My Breast Cancer Journey Part 39: Babies & Breast Cancer Biopsies, Oh My! (I’m Pregnant & All Clear!)

Here is my husband and me with our baby announcement!

This blog post is the 39th in a series about my (and twin sister’s) preventative breast cancer screening journey that began when we were 30 years old in July 2019. Here is a list of all of the posts written about our journey at Mayo Clinic’s Breast Clinic in Rochester, Minnesota, to date. To keep tabs on new posts, sign up for the “A Daily Miracle” email list at this link. You can also follow on FacebookTwitter, and Instagram.

At 32 years old, thanks to a successful double mastectomy with immediate reconstruction operation I had at Mayo Clinic in Rochester, Minnesota, in December 2019, I have been a DCIS breast cancer survivor for 18 months now, and I just found out a few months ago that I’m pregnant!! My husband and I are excited and terrified all at the same time!

Being pregnant is stressful enough in and of itself. Bringing a little life into the world is no small thing! Doing it as a breast cancer survivor is anxiety inducing because estrogen and progesterone–two hormones that surge during pregnancy–are two hormones that my breast cancer thrived on. Taking this into consideration, I’m being watched carefully by my OBGYN and by my Mayo Clinic Breast Clinic care team(s).

I’m grateful I’m being watched carefully, but that also comes with a roller coaster of emotions. During my 8-week pregnancy physical exam at my OBGYN, she found an “area of concern” on the left side of my chest that she wanted my Mayo Clinic care team to take a look at.

Mayo Clinic took a look, agreed the area of concern on the left side of my chest was “suspicious,” and ordered me an ultrasound to investigate further followed by an ultrasound-guided biopsy. That biopsy ultimately came back negative for breast cancer (WOOHOO!), but the trusting God in the waiting for all of that was incredibly challenging and painful. We are so grateful for my negative test result and do not take that mercy for granted!

So here we are: I’m 32 years old and 18 weeks pregnant as an 18-month DCIS breast cancer survivor. In this post, I want to share how my breast cancer surveillance during pregnancy has unfolded so far in hopes it’s encouraging to breast cancer survivors and their families, friends, and communities everywhere! So, this is the story of my breast cancer screening during pregnancy so far.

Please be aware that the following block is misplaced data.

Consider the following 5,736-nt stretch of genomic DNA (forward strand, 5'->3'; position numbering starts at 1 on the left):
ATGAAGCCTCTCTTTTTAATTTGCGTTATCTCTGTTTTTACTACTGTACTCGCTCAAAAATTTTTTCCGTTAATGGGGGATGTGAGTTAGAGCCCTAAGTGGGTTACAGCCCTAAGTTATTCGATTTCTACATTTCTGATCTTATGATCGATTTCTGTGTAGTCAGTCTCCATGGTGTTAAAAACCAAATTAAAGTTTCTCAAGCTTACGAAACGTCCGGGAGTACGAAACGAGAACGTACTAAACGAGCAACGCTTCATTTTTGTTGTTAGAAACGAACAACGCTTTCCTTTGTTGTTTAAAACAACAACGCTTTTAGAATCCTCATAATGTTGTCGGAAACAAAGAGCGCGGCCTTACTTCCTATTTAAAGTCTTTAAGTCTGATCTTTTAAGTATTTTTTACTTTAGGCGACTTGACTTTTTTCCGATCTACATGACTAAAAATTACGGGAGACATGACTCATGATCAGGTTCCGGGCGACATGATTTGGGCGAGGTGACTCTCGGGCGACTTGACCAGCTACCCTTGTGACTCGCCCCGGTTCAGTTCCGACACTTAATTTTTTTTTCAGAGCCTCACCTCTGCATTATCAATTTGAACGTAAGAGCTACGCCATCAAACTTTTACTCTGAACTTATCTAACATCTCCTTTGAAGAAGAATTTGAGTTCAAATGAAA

Here is the first ultrasound photo we received of our baby at 8 weeks!

Praise!: I am 18 weeks pregnant and baby is strong and looking healthy!

Praise!: I have now had all of the kinds of breast biopsies Mayo Clinic has to offer, and my most recent biopsy was negative for recurrent breast cancer! My ultrasound-guided needle biopsy of a 13mm x 7mm “area of concern” on the left side of my chest in May ended up being “benign fat necrosis,” praise the Lord! This is my third breast biopsy after my stereotactic core biopsy in August 2019 and my MRI biopsy in October 2019, which both ended up leading to DCIS diagnoses. I don’t take this “all clear” for granted!

All of the details about my pregnancy, ultrasound-guided biopsy, and what pregnancy surveillance as a breast cancer survivor look like are included in the ~5,000-word blog post below. Thanks so much for your continued prayers and encouragement as my husband and I navigate these uncharted waters!!

Here are the (three!) pregnancy tests I took that showed I was pregnant for sure!

Our Pregnancy Test(s) and Announcements

I took a pregnancy test on February 18, 2021, and it looked positive based on what the stick diagram was telling me. I screamed at my husband who was in the shower to look. He stuck his head out of the shower full of soap and water. He squinted and looked at the test and said, “Take another one!!!”

So I took another one.

That one was positive too.

Then my husband said “Wow! I think we’re going to have a baby!”

We prayed together and then he went to work.

I took one more pregnancy test to make it an even three, then I FaceTimed my family panicking and wondering what I should do next. They recommended I call my OBGYN and make an appointment, so I did!

Then I decided to call my extended family and let them know via FaceTime. I know lots of people take time to make fun and exciting baby announcements, but to be honest, I was feeling more stressed than creative and just wanted everyone at that point to know what was going on so they could pray for us!! As I mentioned earlier, being a breast cancer survivor and becoming pregnant is pretty anxiety-inducing, so we appreciate all the prayers we can get! 🙂

Our baby’s first photo at our 8 week ultrasound: “BABY!”

My First OBGYN Checkup